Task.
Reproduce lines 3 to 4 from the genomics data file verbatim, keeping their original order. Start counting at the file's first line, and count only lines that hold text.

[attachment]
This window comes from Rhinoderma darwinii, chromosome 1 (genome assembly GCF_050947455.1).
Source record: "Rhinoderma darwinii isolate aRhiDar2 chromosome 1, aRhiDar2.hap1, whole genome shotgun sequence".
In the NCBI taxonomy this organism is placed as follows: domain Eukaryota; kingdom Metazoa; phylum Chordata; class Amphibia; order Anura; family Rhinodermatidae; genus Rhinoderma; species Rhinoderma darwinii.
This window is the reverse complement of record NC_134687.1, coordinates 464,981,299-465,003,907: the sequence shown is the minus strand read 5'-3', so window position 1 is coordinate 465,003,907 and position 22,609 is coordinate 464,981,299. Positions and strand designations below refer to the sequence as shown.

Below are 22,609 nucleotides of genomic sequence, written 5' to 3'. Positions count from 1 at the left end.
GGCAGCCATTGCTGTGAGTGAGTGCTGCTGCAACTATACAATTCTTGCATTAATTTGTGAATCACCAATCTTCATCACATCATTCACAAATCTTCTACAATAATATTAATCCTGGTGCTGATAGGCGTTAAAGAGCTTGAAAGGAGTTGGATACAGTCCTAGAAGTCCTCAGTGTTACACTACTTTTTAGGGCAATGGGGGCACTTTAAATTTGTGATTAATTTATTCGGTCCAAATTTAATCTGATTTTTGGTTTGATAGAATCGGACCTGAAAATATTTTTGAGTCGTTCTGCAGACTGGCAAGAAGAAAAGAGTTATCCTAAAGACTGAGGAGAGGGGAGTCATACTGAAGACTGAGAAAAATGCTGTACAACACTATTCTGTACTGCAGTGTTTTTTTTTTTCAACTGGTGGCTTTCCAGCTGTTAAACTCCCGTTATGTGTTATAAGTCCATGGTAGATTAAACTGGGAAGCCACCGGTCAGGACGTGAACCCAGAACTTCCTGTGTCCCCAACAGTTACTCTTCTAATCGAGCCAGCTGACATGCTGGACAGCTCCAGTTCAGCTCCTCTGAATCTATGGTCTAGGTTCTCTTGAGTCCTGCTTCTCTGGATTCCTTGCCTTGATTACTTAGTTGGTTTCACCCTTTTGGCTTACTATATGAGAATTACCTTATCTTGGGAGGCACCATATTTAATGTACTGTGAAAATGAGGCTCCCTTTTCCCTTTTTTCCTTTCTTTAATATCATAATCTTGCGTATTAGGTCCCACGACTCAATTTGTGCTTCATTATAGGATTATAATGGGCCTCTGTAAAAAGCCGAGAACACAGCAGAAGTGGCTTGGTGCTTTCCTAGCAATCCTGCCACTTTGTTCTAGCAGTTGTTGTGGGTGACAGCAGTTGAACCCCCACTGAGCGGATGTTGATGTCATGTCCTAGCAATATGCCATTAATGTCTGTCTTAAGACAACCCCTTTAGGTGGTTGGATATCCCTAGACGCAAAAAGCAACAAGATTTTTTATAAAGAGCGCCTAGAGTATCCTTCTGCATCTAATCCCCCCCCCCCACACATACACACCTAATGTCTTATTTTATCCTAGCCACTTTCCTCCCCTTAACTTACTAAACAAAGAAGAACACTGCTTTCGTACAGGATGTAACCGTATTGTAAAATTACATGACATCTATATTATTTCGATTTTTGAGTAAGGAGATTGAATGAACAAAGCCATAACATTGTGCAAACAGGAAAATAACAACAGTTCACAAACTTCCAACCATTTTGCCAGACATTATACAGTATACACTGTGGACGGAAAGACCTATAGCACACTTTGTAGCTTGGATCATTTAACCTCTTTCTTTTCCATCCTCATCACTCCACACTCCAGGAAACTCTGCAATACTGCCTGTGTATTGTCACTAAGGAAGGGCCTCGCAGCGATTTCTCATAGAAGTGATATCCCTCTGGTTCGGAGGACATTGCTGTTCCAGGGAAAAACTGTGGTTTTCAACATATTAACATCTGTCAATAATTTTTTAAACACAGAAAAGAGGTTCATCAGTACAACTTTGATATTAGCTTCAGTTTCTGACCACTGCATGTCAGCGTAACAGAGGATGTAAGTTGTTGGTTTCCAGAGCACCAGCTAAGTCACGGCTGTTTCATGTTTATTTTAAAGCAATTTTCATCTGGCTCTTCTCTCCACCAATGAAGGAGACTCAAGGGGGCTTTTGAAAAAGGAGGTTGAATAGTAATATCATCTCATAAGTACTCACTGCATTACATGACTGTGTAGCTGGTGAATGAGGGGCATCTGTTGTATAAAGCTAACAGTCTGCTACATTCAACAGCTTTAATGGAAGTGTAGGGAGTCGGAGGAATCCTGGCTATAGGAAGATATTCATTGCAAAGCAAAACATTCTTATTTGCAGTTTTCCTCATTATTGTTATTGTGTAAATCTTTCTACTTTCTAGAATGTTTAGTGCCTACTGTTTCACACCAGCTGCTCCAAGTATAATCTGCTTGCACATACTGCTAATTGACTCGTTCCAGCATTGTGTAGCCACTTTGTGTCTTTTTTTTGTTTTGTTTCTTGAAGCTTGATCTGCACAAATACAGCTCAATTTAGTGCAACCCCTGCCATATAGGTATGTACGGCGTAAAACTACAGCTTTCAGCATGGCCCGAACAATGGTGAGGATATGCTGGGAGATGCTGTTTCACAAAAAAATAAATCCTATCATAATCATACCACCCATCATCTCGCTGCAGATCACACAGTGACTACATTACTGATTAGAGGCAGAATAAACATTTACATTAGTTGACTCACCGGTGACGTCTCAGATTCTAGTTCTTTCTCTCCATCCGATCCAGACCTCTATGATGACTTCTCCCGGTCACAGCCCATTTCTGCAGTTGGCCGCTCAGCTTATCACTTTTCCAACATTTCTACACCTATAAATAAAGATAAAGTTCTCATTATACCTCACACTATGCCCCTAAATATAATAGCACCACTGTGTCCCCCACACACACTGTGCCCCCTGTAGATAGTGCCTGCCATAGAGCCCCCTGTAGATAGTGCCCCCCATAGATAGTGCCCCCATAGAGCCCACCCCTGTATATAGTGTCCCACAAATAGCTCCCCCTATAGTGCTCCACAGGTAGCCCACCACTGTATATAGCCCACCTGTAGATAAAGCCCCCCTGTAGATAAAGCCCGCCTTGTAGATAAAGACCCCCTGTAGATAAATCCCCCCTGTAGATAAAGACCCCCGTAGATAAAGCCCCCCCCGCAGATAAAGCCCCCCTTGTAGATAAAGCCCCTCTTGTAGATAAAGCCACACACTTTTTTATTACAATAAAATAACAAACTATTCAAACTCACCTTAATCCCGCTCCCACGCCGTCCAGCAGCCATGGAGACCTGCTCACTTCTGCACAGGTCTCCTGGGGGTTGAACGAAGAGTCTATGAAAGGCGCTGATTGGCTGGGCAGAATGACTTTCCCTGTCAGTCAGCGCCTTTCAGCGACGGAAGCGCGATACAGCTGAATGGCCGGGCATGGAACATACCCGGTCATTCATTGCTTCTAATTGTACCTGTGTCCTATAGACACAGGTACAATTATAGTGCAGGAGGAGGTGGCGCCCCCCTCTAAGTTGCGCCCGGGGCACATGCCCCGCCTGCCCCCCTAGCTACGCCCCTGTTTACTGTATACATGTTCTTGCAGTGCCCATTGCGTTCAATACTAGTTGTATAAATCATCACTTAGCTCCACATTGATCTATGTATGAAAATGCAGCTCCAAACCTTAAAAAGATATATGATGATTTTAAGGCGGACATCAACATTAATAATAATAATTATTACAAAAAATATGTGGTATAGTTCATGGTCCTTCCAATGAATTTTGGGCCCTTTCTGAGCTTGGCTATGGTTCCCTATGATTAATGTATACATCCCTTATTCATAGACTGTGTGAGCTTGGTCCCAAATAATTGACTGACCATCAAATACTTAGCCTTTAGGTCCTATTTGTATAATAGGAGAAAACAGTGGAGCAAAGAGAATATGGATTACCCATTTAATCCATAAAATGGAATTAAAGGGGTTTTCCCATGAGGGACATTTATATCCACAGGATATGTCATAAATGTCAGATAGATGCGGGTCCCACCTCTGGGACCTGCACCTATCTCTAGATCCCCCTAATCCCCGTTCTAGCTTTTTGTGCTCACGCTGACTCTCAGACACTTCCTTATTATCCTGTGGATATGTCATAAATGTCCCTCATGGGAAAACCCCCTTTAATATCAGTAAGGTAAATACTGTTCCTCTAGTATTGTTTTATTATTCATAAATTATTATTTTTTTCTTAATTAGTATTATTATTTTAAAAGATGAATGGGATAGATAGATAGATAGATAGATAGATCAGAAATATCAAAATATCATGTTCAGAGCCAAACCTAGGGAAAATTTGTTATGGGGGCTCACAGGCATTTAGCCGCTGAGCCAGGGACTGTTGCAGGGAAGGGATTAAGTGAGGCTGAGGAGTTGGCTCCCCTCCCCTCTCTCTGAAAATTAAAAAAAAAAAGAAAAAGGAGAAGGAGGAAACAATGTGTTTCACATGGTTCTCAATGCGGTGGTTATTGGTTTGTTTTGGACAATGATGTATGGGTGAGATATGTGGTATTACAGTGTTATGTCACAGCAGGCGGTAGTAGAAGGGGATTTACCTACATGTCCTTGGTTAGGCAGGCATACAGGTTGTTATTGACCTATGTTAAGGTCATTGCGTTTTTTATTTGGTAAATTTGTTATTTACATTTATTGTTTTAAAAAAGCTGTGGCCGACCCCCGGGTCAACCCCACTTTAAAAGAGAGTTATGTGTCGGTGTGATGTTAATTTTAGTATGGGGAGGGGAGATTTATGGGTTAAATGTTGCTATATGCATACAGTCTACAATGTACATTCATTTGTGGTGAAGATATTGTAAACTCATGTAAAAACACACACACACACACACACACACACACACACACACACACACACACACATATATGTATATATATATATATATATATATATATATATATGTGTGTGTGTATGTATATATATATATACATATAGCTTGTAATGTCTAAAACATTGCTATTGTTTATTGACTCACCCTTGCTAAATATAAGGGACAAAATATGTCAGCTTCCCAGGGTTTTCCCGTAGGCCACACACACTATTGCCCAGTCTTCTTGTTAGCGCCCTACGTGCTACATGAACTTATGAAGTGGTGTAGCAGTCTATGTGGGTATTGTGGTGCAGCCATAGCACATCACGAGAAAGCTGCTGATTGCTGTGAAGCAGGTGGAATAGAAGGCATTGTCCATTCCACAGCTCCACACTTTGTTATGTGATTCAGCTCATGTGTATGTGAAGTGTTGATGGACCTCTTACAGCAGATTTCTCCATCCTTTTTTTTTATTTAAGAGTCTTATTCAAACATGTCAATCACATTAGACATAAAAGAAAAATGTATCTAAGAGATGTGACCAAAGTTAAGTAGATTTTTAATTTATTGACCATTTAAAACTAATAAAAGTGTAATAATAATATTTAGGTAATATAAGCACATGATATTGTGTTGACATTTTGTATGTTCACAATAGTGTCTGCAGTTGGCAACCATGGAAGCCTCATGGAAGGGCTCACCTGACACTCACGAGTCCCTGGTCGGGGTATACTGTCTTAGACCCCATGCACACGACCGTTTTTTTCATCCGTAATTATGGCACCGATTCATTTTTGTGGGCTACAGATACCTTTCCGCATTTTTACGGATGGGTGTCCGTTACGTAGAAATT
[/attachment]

In the NCBI taxonomy this organism is placed as follows: domain Eukaryota; kingdom Metazoa; phylum Chordata; class Amphibia; order Anura; family Rhinodermatidae; genus Rhinoderma; species Rhinoderma darwinii.
This window is the reverse complement of record NC_134687.1, coordinates 464,981,299-465,003,907: the sequence shown is the minus strand read 5'-3', so window position 1 is coordinate 465,003,907 and position 22,609 is coordinate 464,981,299. Positions and strand designations below refer to the sequence as shown.